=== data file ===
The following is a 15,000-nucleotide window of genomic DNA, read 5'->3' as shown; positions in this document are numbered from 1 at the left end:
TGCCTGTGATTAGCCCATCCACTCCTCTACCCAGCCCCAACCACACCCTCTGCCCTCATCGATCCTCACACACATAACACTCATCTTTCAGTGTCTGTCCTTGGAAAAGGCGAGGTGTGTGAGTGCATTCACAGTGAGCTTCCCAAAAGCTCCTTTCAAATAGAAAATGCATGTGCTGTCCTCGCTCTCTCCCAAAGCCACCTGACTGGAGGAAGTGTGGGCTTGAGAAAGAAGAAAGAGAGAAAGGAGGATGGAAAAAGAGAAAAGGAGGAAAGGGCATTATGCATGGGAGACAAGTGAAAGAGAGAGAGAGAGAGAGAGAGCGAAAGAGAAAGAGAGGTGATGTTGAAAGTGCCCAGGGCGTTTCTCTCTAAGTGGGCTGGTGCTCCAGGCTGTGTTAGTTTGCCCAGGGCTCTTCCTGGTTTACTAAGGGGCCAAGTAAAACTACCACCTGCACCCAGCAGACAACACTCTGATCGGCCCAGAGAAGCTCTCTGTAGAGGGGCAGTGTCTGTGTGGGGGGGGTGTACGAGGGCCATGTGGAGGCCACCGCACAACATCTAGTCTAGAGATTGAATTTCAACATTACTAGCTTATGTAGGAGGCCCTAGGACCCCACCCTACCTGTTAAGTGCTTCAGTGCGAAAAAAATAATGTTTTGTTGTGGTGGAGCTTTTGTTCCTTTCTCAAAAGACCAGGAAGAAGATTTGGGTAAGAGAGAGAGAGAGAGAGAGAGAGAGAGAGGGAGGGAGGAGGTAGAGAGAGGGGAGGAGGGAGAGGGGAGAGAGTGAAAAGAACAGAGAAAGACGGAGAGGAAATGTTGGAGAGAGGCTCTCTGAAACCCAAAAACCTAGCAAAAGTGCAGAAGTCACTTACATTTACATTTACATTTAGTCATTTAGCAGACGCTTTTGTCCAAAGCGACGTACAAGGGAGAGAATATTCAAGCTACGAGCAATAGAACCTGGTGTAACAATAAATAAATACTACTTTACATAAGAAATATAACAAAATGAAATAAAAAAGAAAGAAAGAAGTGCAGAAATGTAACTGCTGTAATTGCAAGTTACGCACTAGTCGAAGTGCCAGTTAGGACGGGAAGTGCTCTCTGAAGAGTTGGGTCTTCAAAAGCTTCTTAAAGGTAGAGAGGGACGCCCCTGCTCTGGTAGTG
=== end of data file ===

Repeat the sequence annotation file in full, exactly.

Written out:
The following is a 15,000-nucleotide window of genomic DNA, read 5'->3' as shown; positions in this document are numbered from 1 at the left end:
TGCCTGTGATTAGCCCATCCACTCCTCTACCCAGCCCCAACCACACCCTCTGCCCTCATCGATCCTCACACACATAACACTCATCTTTCAGTGTCTGTCCTTGGAAAAGGCGAGGTGTGTGAGTGCATTCACAGTGAGCTTCCCAAAAGCTCCTTTCAAATAGAAAATGCATGTGCTGTCCTCGCTCTCTCCCAAAGCCACCTGACTGGAGGAAGTGTGGGCTTGAGAAAGAAGAAAGAGAGAAAGGAGGATGGAAAAAGAGAAAAGGAGGAAAGGGCATTATGCATGGGAGACAAGTGAAAGAGAGAGAGAGAGAGAGAGAGCGAAAGAGAAAGAGAGGTGATGTTGAAAGTGCCCAGGGCGTTTCTCTCTAAGTGGGCTGGTGCTCCAGGCTGTGTTAGTTTGCCCAGGGCTCTTCCTGGTTTACTAAGGGGCCAAGTAAAACTACCACCTGCACCCAGCAGACAACACTCTGATCGGCCCAGAGAAGCTCTCTGTAGAGGGGCAGTGTCTGTGTGGGGGGGGTGTACGAGGGCCATGTGGAGGCCACCGCACAACATCTAGTCTAGAGATTGAATTTCAACATTACTAGCTTATGTAGGAGGCCCTAGGACCCCACCCTACCTGTTAAGTGCTTCAGTGCGAAAAAAATAATGTTTTGTTGTGGTGGAGCTTTTGTTCCTTTCTCAAAAGACCAGGAAGAAGATTTGGGTAAGAGAGAGAGAGAGAGAGAGAGAGAGAGAGGGAGGGAGGAGGTAGAGAGAGGGGAGGAGGGAGAGGGGAGAGAGTGAAAAGAACAGAGAAAGACGGAGAGGAAATGTTGGAGAGAGGCTCTCTGAAACCCAAAAACCTAGCAAAAGTGCAGAAGTCACTTACATTTACATTTACATTTAGTCATTTAGCAGACGCTTTTGTCCAAAGCGACGTACAAGGGAGAGAATATTCAAGCTACGAGCAATAGAACCTGGTGTAACAATAAATAAATACTACTTTACATAAGAAATATAACAAAATGAAATAAAAAAGAAAGAAAGAAGTGCAGAAATGTAACTGCTGTAATTGCAAGTTACGCACTAGTCGAAGTGCCAGTTAGGACGGGAAGTGCTCTCTGAAGAGTTGGGTCTTCAAAAGCTTCTTAAAGGTAGAGAGGGACGCCCCTGCTCTGGTAGTG